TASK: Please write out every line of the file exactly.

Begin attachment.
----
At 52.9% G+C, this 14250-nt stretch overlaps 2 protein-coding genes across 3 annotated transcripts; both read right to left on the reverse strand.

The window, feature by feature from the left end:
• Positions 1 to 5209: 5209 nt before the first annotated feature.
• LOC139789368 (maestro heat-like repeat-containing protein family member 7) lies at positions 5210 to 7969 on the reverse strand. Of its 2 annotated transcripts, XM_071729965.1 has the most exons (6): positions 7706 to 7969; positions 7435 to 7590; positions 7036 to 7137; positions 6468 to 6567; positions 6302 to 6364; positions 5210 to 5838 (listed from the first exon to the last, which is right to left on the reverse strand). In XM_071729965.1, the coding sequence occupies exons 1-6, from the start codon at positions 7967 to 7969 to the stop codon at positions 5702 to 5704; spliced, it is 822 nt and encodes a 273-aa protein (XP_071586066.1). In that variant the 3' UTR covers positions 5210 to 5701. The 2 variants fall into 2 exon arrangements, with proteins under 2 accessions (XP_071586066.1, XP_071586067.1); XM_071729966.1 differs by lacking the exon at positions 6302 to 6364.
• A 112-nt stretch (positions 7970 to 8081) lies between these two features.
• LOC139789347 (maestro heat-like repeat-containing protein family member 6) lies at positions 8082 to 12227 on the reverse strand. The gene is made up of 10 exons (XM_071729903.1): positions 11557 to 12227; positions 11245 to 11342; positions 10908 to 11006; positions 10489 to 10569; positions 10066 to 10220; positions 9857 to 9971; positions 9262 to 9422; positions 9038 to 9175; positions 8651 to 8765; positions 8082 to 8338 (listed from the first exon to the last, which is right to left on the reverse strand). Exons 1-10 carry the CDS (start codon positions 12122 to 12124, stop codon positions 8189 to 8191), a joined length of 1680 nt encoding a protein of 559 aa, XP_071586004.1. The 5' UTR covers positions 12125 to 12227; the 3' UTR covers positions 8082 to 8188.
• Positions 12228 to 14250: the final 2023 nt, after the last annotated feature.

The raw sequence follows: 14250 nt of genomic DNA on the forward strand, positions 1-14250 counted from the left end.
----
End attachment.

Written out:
At 52.9% G+C, this 14250-nt stretch overlaps 2 protein-coding genes across 3 annotated transcripts; both read right to left on the reverse strand.

The window, feature by feature from the left end:
• Positions 1 to 5209: 5209 nt before the first annotated feature.
• LOC139789368 (maestro heat-like repeat-containing protein family member 7) lies at positions 5210 to 7969 on the reverse strand. Of its 2 annotated transcripts, XM_071729965.1 has the most exons (6): positions 7706 to 7969; positions 7435 to 7590; positions 7036 to 7137; positions 6468 to 6567; positions 6302 to 6364; positions 5210 to 5838 (listed from the first exon to the last, which is right to left on the reverse strand). In XM_071729965.1, the coding sequence occupies exons 1-6, from the start codon at positions 7967 to 7969 to the stop codon at positions 5702 to 5704; spliced, it is 822 nt and encodes a 273-aa protein (XP_071586066.1). In that variant the 3' UTR covers positions 5210 to 5701. The 2 variants fall into 2 exon arrangements, with proteins under 2 accessions (XP_071586066.1, XP_071586067.1); XM_071729966.1 differs by lacking the exon at positions 6302 to 6364.
• A 112-nt stretch (positions 7970 to 8081) lies between these two features.
• LOC139789347 (maestro heat-like repeat-containing protein family member 6) lies at positions 8082 to 12227 on the reverse strand. The gene is made up of 10 exons (XM_071729903.1): positions 11557 to 12227; positions 11245 to 11342; positions 10908 to 11006; positions 10489 to 10569; positions 10066 to 10220; positions 9857 to 9971; positions 9262 to 9422; positions 9038 to 9175; positions 8651 to 8765; positions 8082 to 8338 (listed from the first exon to the last, which is right to left on the reverse strand). Exons 1-10 carry the CDS (start codon positions 12122 to 12124, stop codon positions 8189 to 8191), a joined length of 1680 nt encoding a protein of 559 aa, XP_071586004.1. The 5' UTR covers positions 12125 to 12227; the 3' UTR covers positions 8082 to 8188.
• Positions 12228 to 14250: the final 2023 nt, after the last annotated feature.

The raw sequence follows: 14250 nt of genomic DNA on the forward strand, positions 1-14250 counted from the left end.